Perhaps the greatest proof of the fierce dedication to Torah education by this gentle, polite, and courteous educator is the family that he and his wife raised: two sons who have chosen careers in Jewish education and scholarship, a daughter who devoted many fruitful years to chinukh, and a son-in-law who has made his career in educational administration. All his family has been associated, in one way or another, with Yeshiva University. This volume, therefore, is a tribute to Joseph Safran both as man and as symbol. Both are precious to all who value the Judaic enterprise and cherish those who have dedicated their lives and talents to it. May he be granted the years and the health to witness the success of his lifelong endeavors as his children, grandchildren and many pupils carry on his invaluable labors. .

-Norman Lamm
Rabbi Dr. Joseph Safran, renowned scholar, author and lecturer, is a son of one of the most distinguished rabbinic families of pre-World War II Rumania. His father, Harav Bezalel Zev Shafran was the preeminent ray, posek and rabbinic leader of Rumania and author of the three volume She'elot U'Tshuvot R'Baz. Rabbi Safran served as Chief rabbi of Jassy, Rumania from 1938-1944 where he developed, organized, and supervised its educational system and directed the adult university, Hashmoniah. In 1944 he came to Israel where he served as a member of the Chief Rabbinate in Tel Aviv, while teaching and lecturing extensively throughout the country.

In 1957 Dr. Safran joined the faculty of Yeshiva University where he served as professor of Jewish Education at the Ferkauf Graduate School of Humanities and Social Sciences. He has been a frequent lecturer on Jewish values, philosophy, history and literature, and is the author of many scholarly studies in both American and Israeli publications. His two volume Pirkei Iyun B'Toldot HaHinukh HaYehudi, published by Mossad Harav Kook has been hailed as a classic in its field. A third volume is currently in preparation.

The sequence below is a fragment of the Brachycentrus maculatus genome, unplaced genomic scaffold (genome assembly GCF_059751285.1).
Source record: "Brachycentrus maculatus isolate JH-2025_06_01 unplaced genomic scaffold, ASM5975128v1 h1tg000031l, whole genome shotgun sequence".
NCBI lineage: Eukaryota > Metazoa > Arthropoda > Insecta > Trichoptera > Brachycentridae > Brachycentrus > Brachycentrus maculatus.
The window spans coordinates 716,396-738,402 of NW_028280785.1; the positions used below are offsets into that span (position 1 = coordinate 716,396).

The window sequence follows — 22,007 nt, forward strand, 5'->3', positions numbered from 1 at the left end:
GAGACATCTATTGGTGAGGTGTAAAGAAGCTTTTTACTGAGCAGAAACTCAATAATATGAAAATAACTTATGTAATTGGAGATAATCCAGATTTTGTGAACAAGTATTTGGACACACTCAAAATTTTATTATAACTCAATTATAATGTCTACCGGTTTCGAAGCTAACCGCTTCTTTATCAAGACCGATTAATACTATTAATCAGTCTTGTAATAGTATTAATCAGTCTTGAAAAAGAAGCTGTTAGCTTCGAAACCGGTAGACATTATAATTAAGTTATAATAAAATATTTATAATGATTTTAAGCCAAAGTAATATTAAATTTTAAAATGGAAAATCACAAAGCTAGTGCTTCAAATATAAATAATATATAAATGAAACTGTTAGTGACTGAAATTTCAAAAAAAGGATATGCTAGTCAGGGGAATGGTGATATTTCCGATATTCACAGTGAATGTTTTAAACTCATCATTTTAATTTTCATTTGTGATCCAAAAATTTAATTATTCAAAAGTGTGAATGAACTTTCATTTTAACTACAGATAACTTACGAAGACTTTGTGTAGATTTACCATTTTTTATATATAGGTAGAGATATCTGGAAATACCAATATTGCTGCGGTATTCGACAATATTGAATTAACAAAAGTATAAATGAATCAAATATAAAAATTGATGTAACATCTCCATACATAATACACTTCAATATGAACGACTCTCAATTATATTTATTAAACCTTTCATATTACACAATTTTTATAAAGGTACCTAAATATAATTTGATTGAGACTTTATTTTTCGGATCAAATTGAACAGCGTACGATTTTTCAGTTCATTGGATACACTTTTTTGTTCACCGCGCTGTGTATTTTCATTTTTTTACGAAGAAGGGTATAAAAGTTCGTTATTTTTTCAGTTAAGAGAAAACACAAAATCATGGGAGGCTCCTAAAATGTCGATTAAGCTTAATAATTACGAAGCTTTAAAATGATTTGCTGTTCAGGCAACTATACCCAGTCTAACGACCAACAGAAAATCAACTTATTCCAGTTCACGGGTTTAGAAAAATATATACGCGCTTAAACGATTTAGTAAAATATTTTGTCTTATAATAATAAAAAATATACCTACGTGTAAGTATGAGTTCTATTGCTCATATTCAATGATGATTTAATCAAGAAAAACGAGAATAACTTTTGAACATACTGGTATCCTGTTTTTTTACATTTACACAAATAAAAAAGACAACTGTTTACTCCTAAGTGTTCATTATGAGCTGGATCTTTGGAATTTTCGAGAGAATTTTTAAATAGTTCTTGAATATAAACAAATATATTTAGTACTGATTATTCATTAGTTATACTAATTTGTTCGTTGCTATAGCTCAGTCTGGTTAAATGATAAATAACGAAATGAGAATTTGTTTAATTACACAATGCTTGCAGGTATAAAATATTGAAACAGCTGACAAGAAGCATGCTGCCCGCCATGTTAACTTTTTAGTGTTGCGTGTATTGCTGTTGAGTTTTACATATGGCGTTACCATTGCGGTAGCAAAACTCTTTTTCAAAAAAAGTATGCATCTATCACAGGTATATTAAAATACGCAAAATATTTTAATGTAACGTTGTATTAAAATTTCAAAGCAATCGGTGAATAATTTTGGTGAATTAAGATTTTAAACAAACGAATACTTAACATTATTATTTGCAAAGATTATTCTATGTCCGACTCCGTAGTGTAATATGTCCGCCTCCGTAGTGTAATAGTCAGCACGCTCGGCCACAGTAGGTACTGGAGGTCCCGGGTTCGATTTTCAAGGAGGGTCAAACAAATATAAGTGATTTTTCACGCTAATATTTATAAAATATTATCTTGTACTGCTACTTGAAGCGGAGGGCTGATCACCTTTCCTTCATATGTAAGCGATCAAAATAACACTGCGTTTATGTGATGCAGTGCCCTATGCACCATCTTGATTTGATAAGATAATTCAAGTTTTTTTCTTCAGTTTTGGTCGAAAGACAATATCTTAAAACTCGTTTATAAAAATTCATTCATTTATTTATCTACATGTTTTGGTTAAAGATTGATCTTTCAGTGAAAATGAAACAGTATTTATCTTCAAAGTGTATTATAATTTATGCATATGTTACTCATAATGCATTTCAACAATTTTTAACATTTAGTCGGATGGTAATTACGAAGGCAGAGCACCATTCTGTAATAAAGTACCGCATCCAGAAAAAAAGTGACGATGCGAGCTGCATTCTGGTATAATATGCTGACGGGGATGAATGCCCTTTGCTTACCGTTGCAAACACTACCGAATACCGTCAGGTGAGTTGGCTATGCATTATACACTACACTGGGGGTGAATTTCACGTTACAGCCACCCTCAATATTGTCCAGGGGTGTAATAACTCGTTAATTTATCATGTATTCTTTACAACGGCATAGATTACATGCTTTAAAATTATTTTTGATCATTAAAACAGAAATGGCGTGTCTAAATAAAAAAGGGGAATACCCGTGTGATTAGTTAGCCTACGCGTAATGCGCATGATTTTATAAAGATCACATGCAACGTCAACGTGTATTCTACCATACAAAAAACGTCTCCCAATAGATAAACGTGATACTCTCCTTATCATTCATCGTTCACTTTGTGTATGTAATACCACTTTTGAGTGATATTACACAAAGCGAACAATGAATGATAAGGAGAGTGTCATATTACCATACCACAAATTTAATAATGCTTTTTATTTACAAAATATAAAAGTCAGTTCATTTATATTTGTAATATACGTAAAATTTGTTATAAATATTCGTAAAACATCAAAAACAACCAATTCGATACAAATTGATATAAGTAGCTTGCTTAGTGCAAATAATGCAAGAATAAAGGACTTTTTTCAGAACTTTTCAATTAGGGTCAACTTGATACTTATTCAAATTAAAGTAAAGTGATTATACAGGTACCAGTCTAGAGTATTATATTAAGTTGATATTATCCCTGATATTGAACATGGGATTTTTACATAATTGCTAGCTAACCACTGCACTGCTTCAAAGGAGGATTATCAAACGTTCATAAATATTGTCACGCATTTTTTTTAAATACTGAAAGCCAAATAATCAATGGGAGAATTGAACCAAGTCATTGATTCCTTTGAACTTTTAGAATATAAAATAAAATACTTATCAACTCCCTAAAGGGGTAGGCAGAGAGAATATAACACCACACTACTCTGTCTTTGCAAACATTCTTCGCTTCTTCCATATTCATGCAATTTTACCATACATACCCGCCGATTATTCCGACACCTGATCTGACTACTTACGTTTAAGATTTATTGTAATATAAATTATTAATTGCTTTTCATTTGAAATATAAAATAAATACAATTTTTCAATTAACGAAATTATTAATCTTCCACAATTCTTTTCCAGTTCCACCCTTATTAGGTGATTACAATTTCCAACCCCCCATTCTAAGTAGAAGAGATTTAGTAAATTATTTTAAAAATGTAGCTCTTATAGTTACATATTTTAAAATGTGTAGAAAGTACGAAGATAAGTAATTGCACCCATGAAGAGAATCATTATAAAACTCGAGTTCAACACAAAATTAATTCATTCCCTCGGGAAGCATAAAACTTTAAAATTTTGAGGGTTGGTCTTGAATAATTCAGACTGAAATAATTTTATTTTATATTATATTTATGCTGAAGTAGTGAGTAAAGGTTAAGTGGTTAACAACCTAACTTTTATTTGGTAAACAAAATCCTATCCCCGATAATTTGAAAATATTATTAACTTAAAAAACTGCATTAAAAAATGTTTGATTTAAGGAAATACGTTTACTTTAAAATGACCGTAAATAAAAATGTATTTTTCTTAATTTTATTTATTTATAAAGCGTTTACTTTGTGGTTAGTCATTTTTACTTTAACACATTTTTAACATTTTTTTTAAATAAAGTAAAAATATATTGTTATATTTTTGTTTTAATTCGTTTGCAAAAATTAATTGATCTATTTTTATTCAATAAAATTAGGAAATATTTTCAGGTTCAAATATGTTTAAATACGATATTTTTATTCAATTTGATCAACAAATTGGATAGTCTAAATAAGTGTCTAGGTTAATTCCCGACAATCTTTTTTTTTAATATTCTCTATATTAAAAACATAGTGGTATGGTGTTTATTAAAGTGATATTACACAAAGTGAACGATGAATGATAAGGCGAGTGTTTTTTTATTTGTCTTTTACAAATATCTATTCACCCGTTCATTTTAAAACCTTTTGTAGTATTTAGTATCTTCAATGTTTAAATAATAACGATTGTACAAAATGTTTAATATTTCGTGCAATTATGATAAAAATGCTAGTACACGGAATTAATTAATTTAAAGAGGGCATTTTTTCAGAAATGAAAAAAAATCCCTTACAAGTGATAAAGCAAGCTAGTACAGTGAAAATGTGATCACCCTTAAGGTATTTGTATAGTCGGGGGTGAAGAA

To mark the 80th birthday of Rabbi Dr. Joseph Safran, and to celebrate a lifetime of accomplishments in rabbinics, education, and . scholarship, a distinguished group of rabbis, scholars and authors have contributed studies in a wide range of Torah, Judaica and scholarship. Porat Yosef includes original essays of members of Dr. Safran's own distinguished family, including Rabbi Dr. Alexander Safran of Geneva, Switzerland as well as Rabbi Safran's sons. A distinguished panel of Dr. Safran's colleagues at Yeshiva University join with prominent scholars from the Hebrew University, Columbia University and Bar Ilan University in a volume filled with research, thought and philosophy in honor of a personality whose life has been synonymous with Jewish learning, teaching and research.
ABOUT THE EDITORS: Dr. Bezalel Safran is a respected scholar and lecturer who served on the faculty of Harvard University from 1974 to 1988. He is currently preparing a major work on Maimonides' ethical theory.

Rabbi Eliyahu Safran is a popular educator, lecturer and author who served as rabbi and principal in Pittsburgh, Pennsylvania from 1974 to 1985 and as principal of Yeshiva University High School for Girls from 1985 to 1991. He presently serves as principal of Bezalel Hebrew Day SchooVFrances Opatut Junior High School in Lakewood, New Jersey. His third book Kos Eliyahu: Insights on the Haggadah and Pesach is currently in preparation.
Rabbi Dr. Joseph Safran, renowned scholar, author and lecturer, is a son of one of the most distinguished rabbinic families of pre-World War II Rumania.

Author:Bezalel Safran, Eliyahu Safran